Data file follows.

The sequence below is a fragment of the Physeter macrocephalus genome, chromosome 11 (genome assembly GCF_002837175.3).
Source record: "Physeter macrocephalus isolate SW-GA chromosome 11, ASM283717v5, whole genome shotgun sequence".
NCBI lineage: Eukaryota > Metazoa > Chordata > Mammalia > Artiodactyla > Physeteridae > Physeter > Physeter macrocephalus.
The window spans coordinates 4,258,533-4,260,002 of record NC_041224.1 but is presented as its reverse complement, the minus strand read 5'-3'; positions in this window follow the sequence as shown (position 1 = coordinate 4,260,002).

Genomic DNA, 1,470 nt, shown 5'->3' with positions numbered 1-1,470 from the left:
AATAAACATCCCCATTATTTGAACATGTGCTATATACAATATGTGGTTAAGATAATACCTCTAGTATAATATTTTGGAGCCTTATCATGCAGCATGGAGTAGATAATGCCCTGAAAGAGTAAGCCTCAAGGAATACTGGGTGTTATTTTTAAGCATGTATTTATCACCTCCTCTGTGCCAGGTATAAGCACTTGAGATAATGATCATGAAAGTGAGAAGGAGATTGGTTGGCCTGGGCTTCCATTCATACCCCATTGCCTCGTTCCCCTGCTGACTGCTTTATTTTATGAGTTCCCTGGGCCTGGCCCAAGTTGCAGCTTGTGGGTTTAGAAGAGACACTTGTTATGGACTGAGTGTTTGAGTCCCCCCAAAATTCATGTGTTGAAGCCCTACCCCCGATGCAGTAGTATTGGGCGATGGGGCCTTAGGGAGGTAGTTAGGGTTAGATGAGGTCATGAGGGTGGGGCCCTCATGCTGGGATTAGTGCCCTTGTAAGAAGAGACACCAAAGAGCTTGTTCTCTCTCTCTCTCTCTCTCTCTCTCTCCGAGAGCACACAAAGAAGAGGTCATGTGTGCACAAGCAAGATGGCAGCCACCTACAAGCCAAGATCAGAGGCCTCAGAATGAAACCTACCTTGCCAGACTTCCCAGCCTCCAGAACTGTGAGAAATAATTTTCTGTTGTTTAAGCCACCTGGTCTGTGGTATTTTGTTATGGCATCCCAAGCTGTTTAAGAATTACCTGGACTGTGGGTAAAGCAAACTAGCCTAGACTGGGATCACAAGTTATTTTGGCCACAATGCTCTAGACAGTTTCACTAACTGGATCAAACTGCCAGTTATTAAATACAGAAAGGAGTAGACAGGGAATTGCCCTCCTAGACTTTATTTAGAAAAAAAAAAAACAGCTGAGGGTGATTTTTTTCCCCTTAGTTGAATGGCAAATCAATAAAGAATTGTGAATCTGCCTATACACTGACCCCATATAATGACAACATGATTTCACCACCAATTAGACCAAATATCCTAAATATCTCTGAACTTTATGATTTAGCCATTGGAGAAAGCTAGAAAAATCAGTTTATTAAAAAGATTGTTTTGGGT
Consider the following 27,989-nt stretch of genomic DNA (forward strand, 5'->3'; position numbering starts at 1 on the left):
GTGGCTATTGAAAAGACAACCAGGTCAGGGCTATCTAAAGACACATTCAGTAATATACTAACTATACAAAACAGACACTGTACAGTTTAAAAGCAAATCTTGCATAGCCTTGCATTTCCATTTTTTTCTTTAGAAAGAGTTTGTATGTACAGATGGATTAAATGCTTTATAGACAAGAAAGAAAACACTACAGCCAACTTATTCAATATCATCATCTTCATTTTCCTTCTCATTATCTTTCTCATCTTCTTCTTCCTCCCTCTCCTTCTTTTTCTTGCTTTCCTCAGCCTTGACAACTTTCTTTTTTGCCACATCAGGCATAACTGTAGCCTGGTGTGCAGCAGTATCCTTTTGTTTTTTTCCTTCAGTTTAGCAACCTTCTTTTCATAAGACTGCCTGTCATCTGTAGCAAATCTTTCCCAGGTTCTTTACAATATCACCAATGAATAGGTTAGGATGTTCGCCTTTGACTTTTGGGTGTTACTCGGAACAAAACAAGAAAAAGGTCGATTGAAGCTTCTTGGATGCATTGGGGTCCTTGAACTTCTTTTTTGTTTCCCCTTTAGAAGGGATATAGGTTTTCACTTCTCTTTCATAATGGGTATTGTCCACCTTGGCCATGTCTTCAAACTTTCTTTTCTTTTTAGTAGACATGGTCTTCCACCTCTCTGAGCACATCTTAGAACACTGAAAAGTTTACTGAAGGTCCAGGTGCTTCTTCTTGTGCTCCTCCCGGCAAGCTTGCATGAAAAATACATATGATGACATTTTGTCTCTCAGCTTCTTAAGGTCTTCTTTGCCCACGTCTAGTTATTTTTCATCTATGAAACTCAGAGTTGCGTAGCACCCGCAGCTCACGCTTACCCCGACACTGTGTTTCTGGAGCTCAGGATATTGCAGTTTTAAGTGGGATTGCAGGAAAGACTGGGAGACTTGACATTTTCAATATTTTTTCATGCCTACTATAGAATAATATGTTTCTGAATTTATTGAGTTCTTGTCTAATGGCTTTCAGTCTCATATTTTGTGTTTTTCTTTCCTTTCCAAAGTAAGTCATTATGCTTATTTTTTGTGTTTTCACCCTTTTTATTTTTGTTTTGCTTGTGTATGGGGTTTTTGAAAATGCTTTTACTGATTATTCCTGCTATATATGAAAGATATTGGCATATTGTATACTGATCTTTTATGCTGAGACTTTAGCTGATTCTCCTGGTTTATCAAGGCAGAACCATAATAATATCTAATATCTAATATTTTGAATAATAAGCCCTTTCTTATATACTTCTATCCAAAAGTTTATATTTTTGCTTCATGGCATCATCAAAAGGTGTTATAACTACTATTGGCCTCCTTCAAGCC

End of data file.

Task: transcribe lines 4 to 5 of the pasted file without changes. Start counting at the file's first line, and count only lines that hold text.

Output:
The window spans coordinates 4,258,533-4,260,002 of record NC_041224.1 but is presented as its reverse complement, the minus strand read 5'-3'; positions in this window follow the sequence as shown (position 1 = coordinate 4,260,002).

Genomic DNA, 1,470 nt, shown 5'->3' with positions numbered 1-1,470 from the left: